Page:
December 14, 2014 – I was in the truck today, heading over to the grain store to pick up the new dehydrator system we need to make more worm jerky. Some of the ladies think it will be the perfect product to pair with our craft beer.
“It’s a sensational sales strategy,” I remember Addie saying over a cup of tea in the conference room. “This will get us into the retail market and really expand the Happy Chicken Brewing Company brand. A display of your worm jerky will accompany and promote every shelf of our beer. We’ll start with jerky, then move on to Sawyer’s scones.”
“Scones and beer?” I remember asking the brainy buff.
“Good point,” she replied gnawing on the end of a pencil. “Tea! We’ll branch into tea and the scones will pair perfectly!”
Addie was always thinking. Like when I mentioned to her, that the ground was frozen, which is why I put up my personal supply of worm jerky in the fall. But Addie already had a solution to the limited availability of nightcrawlers.
“Is the ground frozen in California or Australia? We’ll import them wholesale. Then when it’s springtime in New England, we’ll start our own worm farm and put away enough to cover next year’s winter production. Problem solved.”
So, off I went to the grain store to pick up the dehydrator system we would need to manage the inventory of worm jerky that Addie had set as our launch target. She stayed behind to place the worm order from a pleasant farmer in Florida. They won’t be the native worms that I’m used to working with, so I don’t know how the taste will be, but I’m up for a test run. There are so many varieties to choose from! Red Wigglers, European and Canadian nightcrawlers, Alabama Jumpers. I asked her to ask the farmer for the worms that most resemble the ones that rise to the surface of the grass behind the shed after a heavy rainstorm. I find those to be the tastiest.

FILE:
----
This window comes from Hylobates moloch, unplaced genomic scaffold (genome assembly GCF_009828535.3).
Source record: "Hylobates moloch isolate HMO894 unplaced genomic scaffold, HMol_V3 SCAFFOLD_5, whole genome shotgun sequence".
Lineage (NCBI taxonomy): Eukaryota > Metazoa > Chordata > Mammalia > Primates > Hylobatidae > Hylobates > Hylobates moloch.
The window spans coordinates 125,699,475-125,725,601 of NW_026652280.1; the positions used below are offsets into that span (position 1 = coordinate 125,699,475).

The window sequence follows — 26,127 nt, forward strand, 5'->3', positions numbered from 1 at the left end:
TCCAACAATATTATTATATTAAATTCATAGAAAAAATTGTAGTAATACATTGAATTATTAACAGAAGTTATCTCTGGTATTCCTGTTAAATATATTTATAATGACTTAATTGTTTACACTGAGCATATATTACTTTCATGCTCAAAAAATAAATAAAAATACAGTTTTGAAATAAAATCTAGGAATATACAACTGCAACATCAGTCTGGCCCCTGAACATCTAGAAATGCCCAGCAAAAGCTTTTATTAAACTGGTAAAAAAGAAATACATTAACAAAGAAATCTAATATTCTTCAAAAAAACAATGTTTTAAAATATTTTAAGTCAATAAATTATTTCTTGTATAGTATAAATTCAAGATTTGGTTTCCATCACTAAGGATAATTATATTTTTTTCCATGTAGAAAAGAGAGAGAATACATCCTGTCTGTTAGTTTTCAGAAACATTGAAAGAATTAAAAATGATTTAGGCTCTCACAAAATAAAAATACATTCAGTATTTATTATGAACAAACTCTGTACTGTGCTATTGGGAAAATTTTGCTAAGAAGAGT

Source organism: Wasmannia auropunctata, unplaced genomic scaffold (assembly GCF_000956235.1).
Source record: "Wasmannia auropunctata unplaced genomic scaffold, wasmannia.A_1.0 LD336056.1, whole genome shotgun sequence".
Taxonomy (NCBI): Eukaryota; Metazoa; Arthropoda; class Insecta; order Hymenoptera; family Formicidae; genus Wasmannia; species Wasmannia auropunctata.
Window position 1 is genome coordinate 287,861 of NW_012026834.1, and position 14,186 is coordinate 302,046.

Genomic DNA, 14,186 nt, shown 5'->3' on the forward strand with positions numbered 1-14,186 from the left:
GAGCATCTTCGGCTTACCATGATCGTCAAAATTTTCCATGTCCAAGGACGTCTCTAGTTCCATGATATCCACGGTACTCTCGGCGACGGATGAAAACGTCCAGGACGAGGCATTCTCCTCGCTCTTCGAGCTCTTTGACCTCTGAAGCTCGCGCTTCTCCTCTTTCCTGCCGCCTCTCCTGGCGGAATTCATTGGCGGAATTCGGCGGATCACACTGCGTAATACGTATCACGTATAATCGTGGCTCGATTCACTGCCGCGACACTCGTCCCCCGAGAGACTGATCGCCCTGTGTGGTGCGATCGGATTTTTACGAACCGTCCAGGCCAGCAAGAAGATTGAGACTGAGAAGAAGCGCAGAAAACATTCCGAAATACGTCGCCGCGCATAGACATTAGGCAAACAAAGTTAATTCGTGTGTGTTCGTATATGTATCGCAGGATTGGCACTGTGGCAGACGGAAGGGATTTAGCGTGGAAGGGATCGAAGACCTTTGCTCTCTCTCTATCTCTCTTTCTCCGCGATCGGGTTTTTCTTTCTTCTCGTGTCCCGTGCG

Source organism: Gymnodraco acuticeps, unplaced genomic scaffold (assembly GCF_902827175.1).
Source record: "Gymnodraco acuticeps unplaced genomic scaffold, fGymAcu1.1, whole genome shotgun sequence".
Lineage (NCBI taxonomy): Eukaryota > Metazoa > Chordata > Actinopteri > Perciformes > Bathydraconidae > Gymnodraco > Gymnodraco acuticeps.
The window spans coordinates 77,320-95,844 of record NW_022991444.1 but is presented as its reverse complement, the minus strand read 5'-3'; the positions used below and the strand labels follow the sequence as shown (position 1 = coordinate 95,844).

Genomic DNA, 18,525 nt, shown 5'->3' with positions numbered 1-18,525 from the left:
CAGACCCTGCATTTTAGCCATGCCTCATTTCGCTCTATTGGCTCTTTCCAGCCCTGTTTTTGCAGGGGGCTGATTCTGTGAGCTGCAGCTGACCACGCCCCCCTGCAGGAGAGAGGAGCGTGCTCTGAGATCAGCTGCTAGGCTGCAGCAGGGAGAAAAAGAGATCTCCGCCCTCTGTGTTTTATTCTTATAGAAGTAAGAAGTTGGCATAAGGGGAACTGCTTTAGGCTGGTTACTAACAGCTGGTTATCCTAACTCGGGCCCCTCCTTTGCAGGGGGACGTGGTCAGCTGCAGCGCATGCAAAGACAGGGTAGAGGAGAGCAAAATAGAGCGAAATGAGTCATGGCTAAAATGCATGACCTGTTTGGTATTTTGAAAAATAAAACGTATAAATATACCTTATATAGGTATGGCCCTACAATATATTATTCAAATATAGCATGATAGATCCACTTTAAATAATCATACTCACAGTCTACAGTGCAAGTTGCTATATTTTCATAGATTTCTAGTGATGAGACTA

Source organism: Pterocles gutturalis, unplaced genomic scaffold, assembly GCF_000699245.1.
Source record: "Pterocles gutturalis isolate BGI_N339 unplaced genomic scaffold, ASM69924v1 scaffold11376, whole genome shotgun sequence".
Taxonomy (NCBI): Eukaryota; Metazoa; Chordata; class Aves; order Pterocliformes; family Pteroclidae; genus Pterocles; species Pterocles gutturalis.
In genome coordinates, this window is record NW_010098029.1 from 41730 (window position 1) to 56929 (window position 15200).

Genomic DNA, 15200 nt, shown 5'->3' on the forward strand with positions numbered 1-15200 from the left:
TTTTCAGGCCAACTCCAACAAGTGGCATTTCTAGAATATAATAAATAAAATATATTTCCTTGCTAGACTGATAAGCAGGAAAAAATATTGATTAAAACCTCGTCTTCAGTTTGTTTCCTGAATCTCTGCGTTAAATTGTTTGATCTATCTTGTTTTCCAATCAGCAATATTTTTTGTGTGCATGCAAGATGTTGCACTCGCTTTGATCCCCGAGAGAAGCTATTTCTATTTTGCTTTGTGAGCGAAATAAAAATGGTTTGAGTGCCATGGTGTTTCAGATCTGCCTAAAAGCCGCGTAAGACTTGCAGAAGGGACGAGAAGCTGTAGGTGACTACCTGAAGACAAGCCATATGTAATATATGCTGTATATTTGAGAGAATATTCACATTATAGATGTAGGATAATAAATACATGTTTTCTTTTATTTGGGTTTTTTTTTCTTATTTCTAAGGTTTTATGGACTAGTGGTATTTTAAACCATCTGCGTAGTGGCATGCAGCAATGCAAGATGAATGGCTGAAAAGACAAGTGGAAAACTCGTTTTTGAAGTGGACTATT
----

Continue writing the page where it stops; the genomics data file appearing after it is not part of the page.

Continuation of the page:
Anyway, the point of my post has nothing to do with worms, except for the fact that I was on my way to the grain store when the incident occurred. I was trying to hurry, since the store was only open for limited hours today. Wouldn’t you know it, I got behind the slowest driver in the world! She was driving 1o miles under the speed limit on the back road from our house into town. There was no room to pass, so I was stuck behind her for the entire route! A line of 10 vehicles followed behind me, the drivers craning their necks around my truck to see what the hold up was. Finally, we came to a four-way intersection. The one with the blinking yellow light near the ice cream parlor. A left hand directional flashed on the slow car. Since I was going straight, I moved up next to it on the right. While I waited for a break in traffic, I turned to take a look at who the slow-poke was.
“ARE YOU KIDDING ME?” I hollered, recognizing the other driver. It was none other than my arch nemesis from the public library, Eunice. She must have felt the heat of my gaze, because she turned her head to the right and locked her eyes on mine. Immediately, her hands flew in the air and she let out her customary blood-curdling scream. I didn’t need the windows down to hear her. She whipped her head forward and stepped on the gas pedal, flooring it through the intersection without it truly being safe to do so. She was nearly sideswiped by a delivery truck. I watched her fly down Main Street until the car went around a bend out of sight.
“Now why couldn’t you have driven that way down the back road, Eunice?!” I hollered through the glass. Then I realized how unsightly my yelling must seem to the drivers behind me, so I let go of my frustration and focused on getting to the grain store before closing time.
Eunice. She and I have to settle this once and for all. I think I will pay her a surprise visit tomorrow at the library. It is after all, the season of peace and goodwill. Still… not a bad idea to bring backup, just in case things get dicey.